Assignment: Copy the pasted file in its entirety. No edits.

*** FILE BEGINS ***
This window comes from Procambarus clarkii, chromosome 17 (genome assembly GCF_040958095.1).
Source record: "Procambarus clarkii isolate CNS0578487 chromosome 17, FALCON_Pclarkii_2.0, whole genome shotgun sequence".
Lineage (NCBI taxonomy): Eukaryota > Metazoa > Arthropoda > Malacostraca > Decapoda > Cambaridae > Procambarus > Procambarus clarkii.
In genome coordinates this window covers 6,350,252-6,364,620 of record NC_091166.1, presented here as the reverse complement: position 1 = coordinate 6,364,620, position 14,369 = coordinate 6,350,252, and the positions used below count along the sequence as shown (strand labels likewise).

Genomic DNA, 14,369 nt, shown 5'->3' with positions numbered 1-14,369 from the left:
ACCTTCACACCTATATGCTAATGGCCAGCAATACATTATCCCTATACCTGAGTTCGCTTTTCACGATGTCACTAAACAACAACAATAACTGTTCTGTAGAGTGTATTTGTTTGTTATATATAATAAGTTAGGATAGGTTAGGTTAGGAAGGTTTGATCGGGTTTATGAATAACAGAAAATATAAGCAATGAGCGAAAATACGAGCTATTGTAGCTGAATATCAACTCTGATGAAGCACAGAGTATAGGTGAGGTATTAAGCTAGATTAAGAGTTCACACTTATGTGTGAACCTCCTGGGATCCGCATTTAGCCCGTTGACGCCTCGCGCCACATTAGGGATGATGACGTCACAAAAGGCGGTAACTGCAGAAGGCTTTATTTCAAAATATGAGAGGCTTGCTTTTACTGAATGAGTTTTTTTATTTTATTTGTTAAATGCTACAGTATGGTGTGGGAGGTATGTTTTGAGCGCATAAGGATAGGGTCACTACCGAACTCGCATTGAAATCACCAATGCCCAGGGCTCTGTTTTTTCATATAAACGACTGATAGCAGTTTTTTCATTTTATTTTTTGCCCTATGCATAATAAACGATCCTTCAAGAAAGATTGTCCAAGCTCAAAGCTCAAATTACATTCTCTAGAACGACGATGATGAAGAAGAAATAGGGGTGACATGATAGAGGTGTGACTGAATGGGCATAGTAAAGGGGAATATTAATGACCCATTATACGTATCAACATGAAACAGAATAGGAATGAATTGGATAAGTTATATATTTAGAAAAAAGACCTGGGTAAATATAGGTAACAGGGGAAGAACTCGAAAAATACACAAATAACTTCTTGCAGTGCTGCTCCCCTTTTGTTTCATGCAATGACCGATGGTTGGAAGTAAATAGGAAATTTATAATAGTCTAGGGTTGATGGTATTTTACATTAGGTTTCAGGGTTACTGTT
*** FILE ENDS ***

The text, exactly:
This window comes from Procambarus clarkii, chromosome 17 (genome assembly GCF_040958095.1).
Source record: "Procambarus clarkii isolate CNS0578487 chromosome 17, FALCON_Pclarkii_2.0, whole genome shotgun sequence".
Lineage (NCBI taxonomy): Eukaryota > Metazoa > Arthropoda > Malacostraca > Decapoda > Cambaridae > Procambarus > Procambarus clarkii.
In genome coordinates this window covers 6,350,252-6,364,620 of record NC_091166.1, presented here as the reverse complement: position 1 = coordinate 6,364,620, position 14,369 = coordinate 6,350,252, and the positions used below count along the sequence as shown (strand labels likewise).

Genomic DNA, 14,369 nt, shown 5'->3' with positions numbered 1-14,369 from the left:
ACCTTCACACCTATATGCTAATGGCCAGCAATACATTATCCCTATACCTGAGTTCGCTTTTCACGATGTCACTAAACAACAACAATAACTGTTCTGTAGAGTGTATTTGTTTGTTATATATAATAAGTTAGGATAGGTTAGGTTAGGAAGGTTTGATCGGGTTTATGAATAACAGAAAATATAAGCAATGAGCGAAAATACGAGCTATTGTAGCTGAATATCAACTCTGATGAAGCACAGAGTATAGGTGAGGTATTAAGCTAGATTAAGAGTTCACACTTATGTGTGAACCTCCTGGGATCCGCATTTAGCCCGTTGACGCCTCGCGCCACATTAGGGATGATGACGTCACAAAAGGCGGTAACTGCAGAAGGCTTTATTTCAAAATATGAGAGGCTTGCTTTTACTGAATGAGTTTTTTTATTTTATTTGTTAAATGCTACAGTATGGTGTGGGAGGTATGTTTTGAGCGCATAAGGATAGGGTCACTACCGAACTCGCATTGAAATCACCAATGCCCAGGGCTCTGTTTTTTCATATAAACGACTGATAGCAGTTTTTTCATTTTATTTTTTGCCCTATGCATAATAAACGATCCTTCAAGAAAGATTGTCCAAGCTCAAAGCTCAAATTACATTCTCTAGAACGACGATGATGAAGAAGAAATAGGGGTGACATGATAGAGGTGTGACTGAATGGGCATAGTAAAGGGGAATATTAATGACCCATTATACGTATCAACATGAAACAGAATAGGAATGAATTGGATAAGTTATATATTTAGAAAAAAGACCTGGGTAAATATAGGTAACAGGGGAAGAACTCGAAAAATACACAAATAACTTCTTGCAGTGCTGCTCCCCTTTTGTTTCATGCAATGACCGATGGTTGGAAGTAAATAGGAAATTTATAATAGTCTAGGGTTGATGGTATTTTACATTAGGTTTCAGGGTTACTGTT